I did this with the idea of allowing the reader to judge the character strictly on what the reader knows of the character. By doing so, I eliminated any preconceived notions one might have by learning that a character is from X (because all the people from X do Y). For the same reason, I never specified the protagonist's race. Amazingly, rather than being an obstacle for the reader, this have opened-up a world of possibilities. One reviewer refers to the protagonist as a young American, other sees him as a young man from Rome, yet another assumes he is a German. As a writer, I find this fascinating. This type of setting then not only allows the reader to judge the protagonist by what he/she learns about him, but it also allows the reader to form a certain association with the character based on the knowledge the reader gains throughout the story.
As a writer, I'm naturally observant. I see cultural diversity everywhere, even in the neighborhoods dominated by one race. People, by their own nature are diverse beings. Our cultural makeup evolves throughout life, with social and family settings being only one part of it. The choices we make later in life, the places we move to, the people we interact with, the people we marry...all of these contribute to our cultural makeup. It is up to the writer to find, create, and embrace the cultural differences regardless of race. By doing so, the writer can then create a compelling story regardless where it is set.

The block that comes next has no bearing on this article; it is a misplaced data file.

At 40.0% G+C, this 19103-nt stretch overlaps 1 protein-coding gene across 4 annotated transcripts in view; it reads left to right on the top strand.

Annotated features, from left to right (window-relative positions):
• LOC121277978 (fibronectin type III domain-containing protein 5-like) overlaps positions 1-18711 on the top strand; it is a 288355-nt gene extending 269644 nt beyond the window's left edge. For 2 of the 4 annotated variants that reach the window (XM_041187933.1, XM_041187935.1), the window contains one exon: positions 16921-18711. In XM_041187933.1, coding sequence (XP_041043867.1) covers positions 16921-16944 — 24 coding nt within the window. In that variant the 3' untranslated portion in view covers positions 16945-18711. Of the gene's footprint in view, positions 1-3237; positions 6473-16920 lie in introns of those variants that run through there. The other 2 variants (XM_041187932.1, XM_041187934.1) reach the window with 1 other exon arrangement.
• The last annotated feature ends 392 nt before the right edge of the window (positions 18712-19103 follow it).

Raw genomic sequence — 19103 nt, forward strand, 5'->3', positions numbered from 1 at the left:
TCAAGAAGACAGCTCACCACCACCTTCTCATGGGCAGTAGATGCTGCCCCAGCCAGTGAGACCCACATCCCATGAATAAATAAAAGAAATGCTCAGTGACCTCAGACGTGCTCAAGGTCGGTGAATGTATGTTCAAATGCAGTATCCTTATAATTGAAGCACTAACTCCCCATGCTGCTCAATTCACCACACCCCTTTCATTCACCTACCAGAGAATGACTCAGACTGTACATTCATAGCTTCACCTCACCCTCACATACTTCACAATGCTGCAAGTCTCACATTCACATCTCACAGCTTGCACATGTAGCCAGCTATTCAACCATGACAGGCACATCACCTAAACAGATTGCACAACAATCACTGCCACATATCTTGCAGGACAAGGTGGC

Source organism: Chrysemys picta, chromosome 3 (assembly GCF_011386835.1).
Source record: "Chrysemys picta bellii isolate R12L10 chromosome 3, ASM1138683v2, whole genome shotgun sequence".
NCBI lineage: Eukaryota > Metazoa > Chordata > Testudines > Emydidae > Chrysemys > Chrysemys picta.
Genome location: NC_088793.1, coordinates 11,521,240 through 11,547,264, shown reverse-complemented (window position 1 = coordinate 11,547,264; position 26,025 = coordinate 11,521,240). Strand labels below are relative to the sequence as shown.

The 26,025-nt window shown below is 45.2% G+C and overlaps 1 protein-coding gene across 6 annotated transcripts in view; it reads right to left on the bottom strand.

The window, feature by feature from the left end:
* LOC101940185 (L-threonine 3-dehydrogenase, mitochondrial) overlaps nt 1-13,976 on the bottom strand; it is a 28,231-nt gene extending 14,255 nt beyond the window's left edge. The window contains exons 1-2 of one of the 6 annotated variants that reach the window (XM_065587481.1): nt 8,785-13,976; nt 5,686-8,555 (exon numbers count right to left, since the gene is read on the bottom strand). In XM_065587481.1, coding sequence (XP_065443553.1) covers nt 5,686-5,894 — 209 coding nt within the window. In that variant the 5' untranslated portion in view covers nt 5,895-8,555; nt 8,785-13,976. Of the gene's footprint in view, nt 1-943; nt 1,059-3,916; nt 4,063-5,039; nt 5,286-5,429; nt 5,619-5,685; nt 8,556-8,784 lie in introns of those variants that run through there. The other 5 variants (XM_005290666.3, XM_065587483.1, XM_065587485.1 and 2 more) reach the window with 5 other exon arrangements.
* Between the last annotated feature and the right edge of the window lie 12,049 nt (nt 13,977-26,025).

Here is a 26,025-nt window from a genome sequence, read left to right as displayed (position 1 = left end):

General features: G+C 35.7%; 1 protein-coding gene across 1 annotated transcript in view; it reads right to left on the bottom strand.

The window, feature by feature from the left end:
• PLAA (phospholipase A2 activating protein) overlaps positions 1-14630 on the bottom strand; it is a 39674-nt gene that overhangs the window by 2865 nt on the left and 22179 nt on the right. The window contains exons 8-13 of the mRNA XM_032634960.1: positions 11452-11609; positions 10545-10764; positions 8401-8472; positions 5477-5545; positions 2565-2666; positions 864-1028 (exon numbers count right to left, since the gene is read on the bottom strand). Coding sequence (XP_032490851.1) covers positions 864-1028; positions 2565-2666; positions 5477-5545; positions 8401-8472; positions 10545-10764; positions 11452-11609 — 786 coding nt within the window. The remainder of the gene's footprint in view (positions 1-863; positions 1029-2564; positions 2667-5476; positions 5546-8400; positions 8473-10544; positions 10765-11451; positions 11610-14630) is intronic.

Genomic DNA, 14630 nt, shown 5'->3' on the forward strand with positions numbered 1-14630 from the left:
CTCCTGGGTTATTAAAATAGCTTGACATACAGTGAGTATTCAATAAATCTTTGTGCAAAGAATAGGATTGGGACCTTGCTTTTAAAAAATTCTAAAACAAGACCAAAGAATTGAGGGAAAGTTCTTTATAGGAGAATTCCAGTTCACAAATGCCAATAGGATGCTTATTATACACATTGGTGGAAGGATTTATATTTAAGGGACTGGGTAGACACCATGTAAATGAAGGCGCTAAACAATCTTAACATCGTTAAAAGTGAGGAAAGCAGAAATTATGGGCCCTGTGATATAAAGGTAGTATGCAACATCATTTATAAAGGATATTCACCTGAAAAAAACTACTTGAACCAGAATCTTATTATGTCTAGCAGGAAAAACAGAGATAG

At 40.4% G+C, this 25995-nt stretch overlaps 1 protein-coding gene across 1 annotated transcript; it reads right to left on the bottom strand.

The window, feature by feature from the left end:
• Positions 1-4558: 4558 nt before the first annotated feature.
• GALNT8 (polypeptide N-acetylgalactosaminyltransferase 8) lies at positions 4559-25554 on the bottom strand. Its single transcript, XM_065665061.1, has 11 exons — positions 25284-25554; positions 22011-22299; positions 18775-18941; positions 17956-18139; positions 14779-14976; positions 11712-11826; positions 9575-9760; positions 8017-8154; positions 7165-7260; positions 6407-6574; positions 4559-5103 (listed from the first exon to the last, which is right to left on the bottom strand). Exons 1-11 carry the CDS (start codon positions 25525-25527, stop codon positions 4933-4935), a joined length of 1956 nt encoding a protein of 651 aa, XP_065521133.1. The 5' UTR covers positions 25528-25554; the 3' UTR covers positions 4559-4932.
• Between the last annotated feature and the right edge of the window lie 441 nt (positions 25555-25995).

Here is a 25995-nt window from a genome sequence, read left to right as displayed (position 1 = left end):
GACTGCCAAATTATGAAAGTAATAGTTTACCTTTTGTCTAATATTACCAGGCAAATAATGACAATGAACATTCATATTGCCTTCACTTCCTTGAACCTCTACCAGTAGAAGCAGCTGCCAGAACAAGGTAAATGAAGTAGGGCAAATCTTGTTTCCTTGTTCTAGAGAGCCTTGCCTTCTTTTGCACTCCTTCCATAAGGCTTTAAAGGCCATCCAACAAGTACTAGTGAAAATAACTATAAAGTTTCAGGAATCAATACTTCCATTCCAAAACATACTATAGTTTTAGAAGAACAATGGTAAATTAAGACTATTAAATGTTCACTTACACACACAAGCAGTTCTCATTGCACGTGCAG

Certainly, there will be greater cultural diversity in large cities. At the same time, many cities are too divided to be truly multicultural as some residents chose to live in segregated communities and do not incorporate themselves to the established culture (in my opinion, and as seen in riots that erupt with regularity in France, for example, this is especially true in immigrants, regardless of their origin, as they often seek the comfort of their own culture). One of the most culturally diverse cities I encountered recently was Montreal, where languages, races, and cultures seem to mingle on every street.
For my own writing, I chose Barcelona because of its location and its culture. It is a place where East meets the West; a place full of immigrants, tourist, languages, and customs. There, the protagonist can interact with characters from Spain, Germany, Colombia, Romania, UK, US...and all this on one square in the old town.
Multicultural setting is important to me not only because it makes for an interesting storyline, but, more importantly, because it teaches us something about different cultures. It opens our minds while reminding us that we are all human - imperfect, vulnerable, emotional - regardless of the color of our skin or the place we were born.
About Henry Martin:
Mad Days of Me:Escaping Barcelona
Trapped in the streets of Barcelona after falling victim to a heinous crime, without a passport or money, patience is Rudy’s only hope to make it out alive. Plunged into a world of street-dwelling derelicts in a city whose language he does not speak, struggling to maintain his decency and humanity while fighting off the ravages of slow starvation, patience proves to be an exhausting path. This is a story of human spirit in the face of the odds of survival stacked against him. This is a story of humanity’s worst nemesis – itself. It is the side of Barcelona you will not find in any tourist guide.